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Grammy nominees among the UNCW faculty playing as Jazz With Strings Friday

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Michael D'Angelo is one of two Grammy-nominated UNCW professors in Jazz With Strings, a group that performs a benefit concert tomorrow. Photos courtesy UNCW.

Michael D’Angelo is one of two Grammy-nominated UNCW professors in Jazz With Strings, a group that performs a benefit concert tomorrow. Photos courtesy UNCW.

It was Frank Bongiorno, chair of the UNC-Wilmington music department, who first turned Michael D’Angelo on to jazz.

Now, years later, D’Angelo will be joining his childhood mentor on stage this Friday–only this time as a peer.

D’Angelo, who now teaches jazz studies and drums at UNCW, is one of nine professors performing as Jazz With Strings tomorrow at 7:30 p.m. in Beckwith Recital Hall as part of the university’s Family and Alumni Weekend. The concert–a collection of works by legendary jazz saxophonist Charlie Parker–will benefit the music department’s scholarship fund.

D’Angelo also happens to be one of two musicians in the group with a Grammy nomination under his belt. The other is trombonist Jerald Shynett for his work with big band Jazz Surge.

While still in college, D’Angelo played with University of North Texas’ ensemble, the One O’Clock Lab Band–a longstanding college group that has, since 1946, garnered a total of six Grammy nods.

“Every year, the band records an album at the end of the academic year; it’s almost like an audio fingerprint of that year’s band,” D’Angelo recalled. “It just so happened that the album we recorded when I was in the band got a nomination. It was the first time the album as a whole got nominated in a little over 30 years. It was an incredible experience.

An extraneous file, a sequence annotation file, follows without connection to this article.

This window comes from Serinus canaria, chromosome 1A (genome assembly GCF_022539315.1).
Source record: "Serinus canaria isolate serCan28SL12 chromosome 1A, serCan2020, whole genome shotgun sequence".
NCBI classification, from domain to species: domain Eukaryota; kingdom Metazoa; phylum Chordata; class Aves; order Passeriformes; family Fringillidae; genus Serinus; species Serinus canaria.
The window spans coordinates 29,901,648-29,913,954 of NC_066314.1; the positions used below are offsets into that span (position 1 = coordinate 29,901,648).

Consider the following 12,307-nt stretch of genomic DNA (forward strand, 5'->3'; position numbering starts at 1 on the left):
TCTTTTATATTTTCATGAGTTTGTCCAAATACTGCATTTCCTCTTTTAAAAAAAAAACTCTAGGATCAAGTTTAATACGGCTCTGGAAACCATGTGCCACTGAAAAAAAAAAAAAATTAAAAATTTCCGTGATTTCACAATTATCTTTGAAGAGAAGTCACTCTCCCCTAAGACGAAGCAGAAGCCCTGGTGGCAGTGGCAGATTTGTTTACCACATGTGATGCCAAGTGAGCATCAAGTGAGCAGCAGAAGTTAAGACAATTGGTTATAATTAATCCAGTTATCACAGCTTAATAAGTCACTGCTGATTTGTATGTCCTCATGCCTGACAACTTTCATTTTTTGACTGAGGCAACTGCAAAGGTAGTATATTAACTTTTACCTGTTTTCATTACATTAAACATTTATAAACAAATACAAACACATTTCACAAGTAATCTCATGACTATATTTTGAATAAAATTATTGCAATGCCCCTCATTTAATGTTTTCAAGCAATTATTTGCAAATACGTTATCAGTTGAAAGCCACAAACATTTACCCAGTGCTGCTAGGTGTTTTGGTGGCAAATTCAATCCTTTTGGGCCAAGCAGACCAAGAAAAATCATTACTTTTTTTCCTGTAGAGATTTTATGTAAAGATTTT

“The university flew the entire band out to L.A. for the awards ceremony and television broadcast. Sadly, we didn’t win, but it did leave a mark on the industry. It showed there was some wonderful, artistic music happening in the education space, and that the younger generations of musicians in a college group could be recognized on the same level as professional musicians. It felt more like a professional group than a class in college.”

Music, as they say, was in D’Angelo’s blood. Growing up in Charlotte, his father was a professional touring drummer for country musicians and bands.

“During my infancy, I was always surrounded by music while my father played, and I started to develop a curiosity for drums when I was around 18 months old. I saw what my father did and like any son, wanted to be exactly like my dad,” he said. “Growing up as a kid, I was a self-taught drummer…It was something I enjoyed to do, much more than sports or martial arts or whatever most young kids did at the time.”

It wasn’t until the age of 11 that D’Angelo received any formal training, and it wasn’t until he began attending UNCW’s Summer Jazz Workshop a few years later that he found a passion for the genre. He later went on to become a staff member of the annual sessions.